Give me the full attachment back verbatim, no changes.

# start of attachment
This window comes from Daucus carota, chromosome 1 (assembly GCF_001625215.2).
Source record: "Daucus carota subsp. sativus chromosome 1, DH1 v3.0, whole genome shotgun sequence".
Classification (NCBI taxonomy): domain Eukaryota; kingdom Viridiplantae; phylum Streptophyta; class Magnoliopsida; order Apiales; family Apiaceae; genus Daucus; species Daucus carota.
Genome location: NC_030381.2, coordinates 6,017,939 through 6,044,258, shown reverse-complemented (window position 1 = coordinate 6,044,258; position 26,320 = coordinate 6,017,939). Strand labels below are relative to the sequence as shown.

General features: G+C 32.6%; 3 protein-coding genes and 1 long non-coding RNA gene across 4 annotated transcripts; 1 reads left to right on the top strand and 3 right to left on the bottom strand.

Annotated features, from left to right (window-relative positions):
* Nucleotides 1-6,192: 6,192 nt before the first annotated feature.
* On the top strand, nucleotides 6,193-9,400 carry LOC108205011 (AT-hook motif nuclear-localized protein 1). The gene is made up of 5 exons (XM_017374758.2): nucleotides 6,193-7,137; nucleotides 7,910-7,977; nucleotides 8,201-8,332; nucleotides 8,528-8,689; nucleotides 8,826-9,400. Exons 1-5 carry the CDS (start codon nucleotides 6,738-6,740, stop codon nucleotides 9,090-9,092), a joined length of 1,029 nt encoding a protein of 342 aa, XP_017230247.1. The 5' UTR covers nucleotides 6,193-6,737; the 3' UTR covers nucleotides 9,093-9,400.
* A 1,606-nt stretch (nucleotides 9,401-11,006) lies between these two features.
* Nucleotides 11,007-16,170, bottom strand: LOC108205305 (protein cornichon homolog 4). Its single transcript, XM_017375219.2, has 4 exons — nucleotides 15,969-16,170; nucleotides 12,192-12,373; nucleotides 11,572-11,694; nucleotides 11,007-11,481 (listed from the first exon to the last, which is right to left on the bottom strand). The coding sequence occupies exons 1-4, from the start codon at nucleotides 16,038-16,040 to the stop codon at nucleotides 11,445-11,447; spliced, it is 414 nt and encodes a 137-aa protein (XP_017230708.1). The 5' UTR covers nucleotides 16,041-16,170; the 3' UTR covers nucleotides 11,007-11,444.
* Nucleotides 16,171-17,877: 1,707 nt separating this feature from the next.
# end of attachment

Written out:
This window comes from Daucus carota, chromosome 1 (assembly GCF_001625215.2).
Source record: "Daucus carota subsp. sativus chromosome 1, DH1 v3.0, whole genome shotgun sequence".
Classification (NCBI taxonomy): domain Eukaryota; kingdom Viridiplantae; phylum Streptophyta; class Magnoliopsida; order Apiales; family Apiaceae; genus Daucus; species Daucus carota.
Genome location: NC_030381.2, coordinates 6,017,939 through 6,044,258, shown reverse-complemented (window position 1 = coordinate 6,044,258; position 26,320 = coordinate 6,017,939). Strand labels below are relative to the sequence as shown.

General features: G+C 32.6%; 3 protein-coding genes and 1 long non-coding RNA gene across 4 annotated transcripts; 1 reads left to right on the top strand and 3 right to left on the bottom strand.

Annotated features, from left to right (window-relative positions):
* Nucleotides 1-6,192: 6,192 nt before the first annotated feature.
* On the top strand, nucleotides 6,193-9,400 carry LOC108205011 (AT-hook motif nuclear-localized protein 1). The gene is made up of 5 exons (XM_017374758.2): nucleotides 6,193-7,137; nucleotides 7,910-7,977; nucleotides 8,201-8,332; nucleotides 8,528-8,689; nucleotides 8,826-9,400. Exons 1-5 carry the CDS (start codon nucleotides 6,738-6,740, stop codon nucleotides 9,090-9,092), a joined length of 1,029 nt encoding a protein of 342 aa, XP_017230247.1. The 5' UTR covers nucleotides 6,193-6,737; the 3' UTR covers nucleotides 9,093-9,400.
* A 1,606-nt stretch (nucleotides 9,401-11,006) lies between these two features.
* Nucleotides 11,007-16,170, bottom strand: LOC108205305 (protein cornichon homolog 4). Its single transcript, XM_017375219.2, has 4 exons — nucleotides 15,969-16,170; nucleotides 12,192-12,373; nucleotides 11,572-11,694; nucleotides 11,007-11,481 (listed from the first exon to the last, which is right to left on the bottom strand). The coding sequence occupies exons 1-4, from the start codon at nucleotides 16,038-16,040 to the stop codon at nucleotides 11,445-11,447; spliced, it is 414 nt and encodes a 137-aa protein (XP_017230708.1). The 5' UTR covers nucleotides 16,041-16,170; the 3' UTR covers nucleotides 11,007-11,444.
* Nucleotides 16,171-17,877: 1,707 nt separating this feature from the next.